Sammy Hagar and Collective Soul: Rockin’ At Toyota Music Factory!! – Irving, TX 9/14/17

COLLECTIVE SOUL on tour in 2017 supporting their new album See What You Started By Continuing, rocked the new Toyota Music Factory on Thursday September 14. This stop on the road in Texas was the opening spot for Sammy Hagar and The Circle. The show started an hour before sundown in the ampitheater, with impressive attendance. The powerhouse rock band born from the grunge/alternative 90’s era is still kicking out great albums and delivering solid concerts. Ed Roland’s raspy vocals are as strong as the day we first heard their debut single “Shine” in 1994.  

Opening the show with their smash “Heavy,” the band delivered hit after hit. Their extensive catalog of memorable singles was well represented, including “December,” “Gel,” “The World I Know,” “Where The River Flows,” and the closer “Run.” The occasional lesser known newer songs were sprinkled in with careful placement on the set list to keep the pace of the show on point. The only unnecessary cover on the list was “Suffragette City,” and as the fourth song it seemed to drag on uncomfortably long, leaving fans impatient to hear more of the bands own greatest hits.  

Overall, the performance represented the band’s extensive catalog of hits very well.  Their simple, laid back approach to rock, and their casual stage appearance remain consistent. The solidarity of the current line-up is a sure sign that this band will continue to bring amazing performances for many more years to come.

He claims “There’s Only One Way to Rock,” yet he continues to prove that theory wrong year after year. Sammy Hagar, The Red Rocker, is touring with his current line up The Circle. The four-man group is comprised of his former VAN HALEN bandmate, bassist Michael Anthony, as well as Jason Bonham on drums, and Vic Johnson shredding the guitar. This concert was an incredible performance from the 69-year old rocker. The venue was packed to capacity, and this was only the second show at the brand new facility.  

With more than 50 years in the music scene, Sammy has an incredibly extensive song list, yet he displayed his selflessness by including three LED ZEPPELIN songs in the set, to honor the late great John Bonham, Jason’s father. The band paid tribute to the victims of the recent hurricane devastation with “When the Levee Breaks,” and also showcased Sammy’s amazing vocal range and power with “Rock and Roll,’ and “Good Times Bad Times.” Six songs from Sammy and Michael’s time with the Van Halen brothers well represented that era of their careers.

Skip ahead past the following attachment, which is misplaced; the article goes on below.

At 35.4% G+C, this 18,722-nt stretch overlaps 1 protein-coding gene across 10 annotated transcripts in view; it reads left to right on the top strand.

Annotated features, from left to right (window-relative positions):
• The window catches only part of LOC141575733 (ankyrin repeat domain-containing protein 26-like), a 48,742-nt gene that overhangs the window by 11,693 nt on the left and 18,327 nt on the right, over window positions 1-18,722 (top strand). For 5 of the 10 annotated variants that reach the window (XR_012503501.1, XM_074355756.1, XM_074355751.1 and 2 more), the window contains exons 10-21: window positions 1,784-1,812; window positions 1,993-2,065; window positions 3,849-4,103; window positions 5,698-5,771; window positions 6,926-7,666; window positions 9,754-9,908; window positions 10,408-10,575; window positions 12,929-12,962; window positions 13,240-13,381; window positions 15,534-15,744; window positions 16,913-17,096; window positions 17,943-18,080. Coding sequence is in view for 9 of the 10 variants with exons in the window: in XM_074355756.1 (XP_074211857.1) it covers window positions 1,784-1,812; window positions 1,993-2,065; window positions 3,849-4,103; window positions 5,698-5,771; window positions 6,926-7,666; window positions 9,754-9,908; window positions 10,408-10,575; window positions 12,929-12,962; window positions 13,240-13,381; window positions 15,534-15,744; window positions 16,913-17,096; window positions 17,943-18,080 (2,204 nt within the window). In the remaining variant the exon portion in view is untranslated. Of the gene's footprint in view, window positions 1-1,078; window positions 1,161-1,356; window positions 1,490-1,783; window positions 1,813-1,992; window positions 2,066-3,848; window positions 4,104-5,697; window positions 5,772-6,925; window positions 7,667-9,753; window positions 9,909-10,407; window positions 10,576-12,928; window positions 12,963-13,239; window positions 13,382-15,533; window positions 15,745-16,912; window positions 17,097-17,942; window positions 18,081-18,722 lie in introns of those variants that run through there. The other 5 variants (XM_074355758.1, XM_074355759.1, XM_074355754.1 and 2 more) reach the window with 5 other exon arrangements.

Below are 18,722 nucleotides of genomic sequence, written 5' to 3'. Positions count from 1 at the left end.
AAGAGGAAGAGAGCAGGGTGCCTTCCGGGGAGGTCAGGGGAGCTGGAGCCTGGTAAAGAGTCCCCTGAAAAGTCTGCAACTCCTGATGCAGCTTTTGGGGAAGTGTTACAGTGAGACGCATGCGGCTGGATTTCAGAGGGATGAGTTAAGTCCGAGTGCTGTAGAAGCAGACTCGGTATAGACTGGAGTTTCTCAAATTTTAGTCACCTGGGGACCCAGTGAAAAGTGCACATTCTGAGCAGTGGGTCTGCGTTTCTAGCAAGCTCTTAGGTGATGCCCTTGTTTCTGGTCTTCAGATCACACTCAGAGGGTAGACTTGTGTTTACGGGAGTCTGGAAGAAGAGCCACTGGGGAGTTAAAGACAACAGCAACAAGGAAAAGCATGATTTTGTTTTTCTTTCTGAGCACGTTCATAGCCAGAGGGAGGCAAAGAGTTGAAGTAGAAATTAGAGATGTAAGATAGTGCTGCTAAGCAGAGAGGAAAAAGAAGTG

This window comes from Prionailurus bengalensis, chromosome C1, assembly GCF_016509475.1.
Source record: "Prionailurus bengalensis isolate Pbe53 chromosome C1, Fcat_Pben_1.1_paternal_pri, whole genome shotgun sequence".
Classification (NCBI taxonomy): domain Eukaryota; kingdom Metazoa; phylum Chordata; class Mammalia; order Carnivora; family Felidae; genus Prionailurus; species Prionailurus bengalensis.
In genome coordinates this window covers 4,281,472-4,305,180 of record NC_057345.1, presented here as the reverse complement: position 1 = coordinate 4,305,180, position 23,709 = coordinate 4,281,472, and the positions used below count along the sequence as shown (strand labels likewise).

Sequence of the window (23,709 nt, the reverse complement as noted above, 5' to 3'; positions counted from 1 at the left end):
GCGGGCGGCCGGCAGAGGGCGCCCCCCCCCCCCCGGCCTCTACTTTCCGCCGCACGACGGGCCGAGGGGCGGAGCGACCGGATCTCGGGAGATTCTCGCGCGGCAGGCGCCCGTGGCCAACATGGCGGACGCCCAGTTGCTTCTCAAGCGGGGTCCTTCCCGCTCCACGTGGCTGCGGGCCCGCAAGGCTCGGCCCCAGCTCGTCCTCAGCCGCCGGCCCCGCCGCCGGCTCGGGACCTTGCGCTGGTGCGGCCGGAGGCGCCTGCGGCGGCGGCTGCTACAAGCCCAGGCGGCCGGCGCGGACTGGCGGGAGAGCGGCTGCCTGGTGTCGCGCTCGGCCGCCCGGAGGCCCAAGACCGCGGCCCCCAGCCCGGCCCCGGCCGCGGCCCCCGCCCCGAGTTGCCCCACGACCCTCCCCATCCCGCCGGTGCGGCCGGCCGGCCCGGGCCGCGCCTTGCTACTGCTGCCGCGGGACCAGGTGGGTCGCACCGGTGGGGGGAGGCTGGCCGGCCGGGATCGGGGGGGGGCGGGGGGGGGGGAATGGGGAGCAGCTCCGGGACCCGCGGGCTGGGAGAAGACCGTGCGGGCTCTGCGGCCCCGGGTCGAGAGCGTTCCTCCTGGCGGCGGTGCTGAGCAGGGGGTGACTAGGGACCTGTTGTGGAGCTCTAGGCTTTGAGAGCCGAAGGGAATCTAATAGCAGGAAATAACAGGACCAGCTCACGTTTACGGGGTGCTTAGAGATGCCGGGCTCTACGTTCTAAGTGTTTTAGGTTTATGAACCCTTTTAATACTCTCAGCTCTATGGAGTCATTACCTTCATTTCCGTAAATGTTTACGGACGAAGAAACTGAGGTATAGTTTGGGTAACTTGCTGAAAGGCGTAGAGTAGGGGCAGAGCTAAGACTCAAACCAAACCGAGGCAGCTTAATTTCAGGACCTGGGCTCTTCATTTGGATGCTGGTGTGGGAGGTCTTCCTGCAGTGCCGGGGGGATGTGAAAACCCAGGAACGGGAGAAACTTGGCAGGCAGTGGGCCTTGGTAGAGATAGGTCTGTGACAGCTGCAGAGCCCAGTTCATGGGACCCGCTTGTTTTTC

Then, taking us all the way back to some of his earliest work, Sammy gave us “Rock Candy” from MONTROSE, as well as “One Way to Rock,” “Heavy Metal,” “I Can’t Drive 55,” and “Little White Lies” from his solo albums. The fun didn’t stop there as he still had a few songs to share from his CHICKENFOOT and Sammy and the Wabos projects.  

The crowd threw banners, #55 jerseys, Texas flags, hats and shirts on stage, many of which Sammy would wear for awhile before autographing them and tossing them back.  He wore his Beach Bar Rum t-shirt, representing his own label, and the tour sponsor. Proving that he can still play blistering solos, Sammy picked up his classic flying V, as well as a few other guitars and rocked out on several songs.  

He had fun interacting with the audience, instructing them to shout “Mas Mezcala,” instead of “Mas Tequila,” because he has apparently changed the name of that song. They ended the show with an acoustic, slowed down, and detuned version of the VAN HALEN classic “Dreams.” Sammy and Vic led the crowd in a sing along. Falling a little flat for a closer, this seemed a bit anti-climactic, and didn’t feel like a very strong representation of the artist’s powerful dynamics.  

Is there only one way to rock?  It may have seemed that way when he wrote that song back in 1981 for the Standing Hampton album during his solo career, but he couldn’t have known how long, diverse, and amazing said career would become through the years. Perhaps that’s yet another song that Sammy Hagar should look at reworking.  



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